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Overall score

Score by Indicator

5.7
in 2016 6.0
0 2.5 5 7.5 10

Key drivers

Labour market flexibility

Japan’s labour market flexibility has declined, with the latest World Bank ‘Doing Business’ findings highlighting structural problems and bureaucracy. Japanese businesses will therefore find it harder to employ workers as they come up against obstacles.

Overall wage pressure

The tightening of Japan’s labour market has been offset to some extent by falling wage pressure. Whole economy wage growth has been sluggish.

Wage pressure in high-skill industries

Relatively low wage growth in high-skill industries than lower-skill ones last year has reduced industry wage dispersion.

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COUNTRY OVERVIEW

Ground View

Marc Burrage, Managing Director, Hays Japan

Japan is facing tough challenges in future-proofing its workforce as the working age population shrinks. The pace of technological change in the country creates opportunities for businesses to develop a new vision and purpose to attract millennials into their workforce by creating targeted and logical solutions built around automation, virtual collaboration and partnerships. Japan is grappling with the reform of its working practices in areas such as flexible working, diversity in all guises and skilled migration, as the Government looks to change how people work to improve the productivity, the wellbeing of employees and to introduce measures that would stimulate the growth in wages. Increasing wages is seen as critical in helping to unlock better growth opportunities for Japan.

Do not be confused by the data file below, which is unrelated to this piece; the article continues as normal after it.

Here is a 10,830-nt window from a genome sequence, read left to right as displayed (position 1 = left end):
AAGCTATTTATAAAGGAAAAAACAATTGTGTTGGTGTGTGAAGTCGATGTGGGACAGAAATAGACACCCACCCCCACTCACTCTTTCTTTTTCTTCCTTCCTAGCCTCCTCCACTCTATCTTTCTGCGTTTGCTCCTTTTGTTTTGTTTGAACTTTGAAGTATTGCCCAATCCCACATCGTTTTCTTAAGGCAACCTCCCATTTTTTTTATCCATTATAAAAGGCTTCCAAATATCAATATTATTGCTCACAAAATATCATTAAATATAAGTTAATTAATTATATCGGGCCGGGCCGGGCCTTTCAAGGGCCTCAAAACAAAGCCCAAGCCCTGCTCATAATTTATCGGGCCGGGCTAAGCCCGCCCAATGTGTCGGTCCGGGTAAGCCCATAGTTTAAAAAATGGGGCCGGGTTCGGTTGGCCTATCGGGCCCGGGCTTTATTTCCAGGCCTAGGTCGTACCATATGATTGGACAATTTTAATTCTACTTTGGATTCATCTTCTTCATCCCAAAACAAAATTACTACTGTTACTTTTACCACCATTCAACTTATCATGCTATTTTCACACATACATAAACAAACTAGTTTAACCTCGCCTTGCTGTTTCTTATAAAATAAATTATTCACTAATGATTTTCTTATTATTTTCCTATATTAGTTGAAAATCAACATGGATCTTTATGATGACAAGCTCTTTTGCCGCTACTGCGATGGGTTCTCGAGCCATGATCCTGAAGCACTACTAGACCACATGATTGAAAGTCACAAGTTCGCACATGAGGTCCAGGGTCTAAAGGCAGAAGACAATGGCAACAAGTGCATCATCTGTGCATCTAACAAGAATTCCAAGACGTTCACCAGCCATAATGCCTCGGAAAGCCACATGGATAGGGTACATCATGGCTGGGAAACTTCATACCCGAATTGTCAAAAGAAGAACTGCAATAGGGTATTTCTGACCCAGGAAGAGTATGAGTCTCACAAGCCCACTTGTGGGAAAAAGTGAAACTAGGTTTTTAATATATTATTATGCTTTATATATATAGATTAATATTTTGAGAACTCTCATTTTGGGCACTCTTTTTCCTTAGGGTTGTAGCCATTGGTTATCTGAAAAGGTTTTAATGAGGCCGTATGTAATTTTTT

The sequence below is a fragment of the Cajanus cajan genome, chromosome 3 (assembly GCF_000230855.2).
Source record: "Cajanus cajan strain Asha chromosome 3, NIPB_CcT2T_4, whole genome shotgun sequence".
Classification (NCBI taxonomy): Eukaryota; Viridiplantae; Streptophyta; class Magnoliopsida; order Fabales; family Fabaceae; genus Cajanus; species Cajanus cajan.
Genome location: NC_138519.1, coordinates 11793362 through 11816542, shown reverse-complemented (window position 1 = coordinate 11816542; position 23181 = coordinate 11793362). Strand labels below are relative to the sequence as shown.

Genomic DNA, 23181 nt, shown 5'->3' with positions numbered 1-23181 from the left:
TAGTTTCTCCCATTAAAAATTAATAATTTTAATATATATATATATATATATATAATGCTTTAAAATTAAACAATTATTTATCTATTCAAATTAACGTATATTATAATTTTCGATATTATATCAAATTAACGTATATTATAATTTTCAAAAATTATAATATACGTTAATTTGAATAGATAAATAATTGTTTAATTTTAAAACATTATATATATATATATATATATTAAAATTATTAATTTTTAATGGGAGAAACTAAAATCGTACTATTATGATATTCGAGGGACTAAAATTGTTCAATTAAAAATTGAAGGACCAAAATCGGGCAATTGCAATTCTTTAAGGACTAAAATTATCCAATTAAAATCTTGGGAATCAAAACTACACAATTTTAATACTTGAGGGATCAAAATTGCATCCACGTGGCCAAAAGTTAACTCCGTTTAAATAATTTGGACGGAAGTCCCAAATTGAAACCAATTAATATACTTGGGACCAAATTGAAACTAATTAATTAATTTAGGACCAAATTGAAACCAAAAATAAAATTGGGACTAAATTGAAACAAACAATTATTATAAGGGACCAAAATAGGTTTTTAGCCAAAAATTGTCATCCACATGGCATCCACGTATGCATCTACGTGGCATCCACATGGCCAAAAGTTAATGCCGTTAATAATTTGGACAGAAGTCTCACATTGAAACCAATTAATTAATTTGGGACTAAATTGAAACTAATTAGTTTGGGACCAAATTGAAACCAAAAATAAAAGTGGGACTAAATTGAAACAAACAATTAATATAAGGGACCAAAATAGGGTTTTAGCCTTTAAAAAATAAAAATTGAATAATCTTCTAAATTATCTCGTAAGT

Marc Burrage, Managing Director, Hays Japan

Country Profile

Japan’s unemployment rate is low, at 3.1 per cent in 2016, and labour market participation rate is relatively high, at 76 per cent. But despite these indications of a more pressured labour market, real wage growth has been slow.

Part of the reason may be that the skillset at Japan’s disposal are not being used to their potential. According to the OECD, literacy and numeracy are very high in Japan, but many workers do not make full use of these skills while at work.

Going forward, Japan faces considerable challenges as its working age population shrinks. The number of people aged 15 to 64 is forecast by the UN to shrink by 4.2 per cent between 2015 and 2020.

Key skills in demand

  • Mobile application engineers
  • Data scientists
  • Medical doctors
  • Junior HR bilingual candidates
  • Senior digital marketing managers

News and Press Materials

Marc Burrage, Managing Director, Hays Japan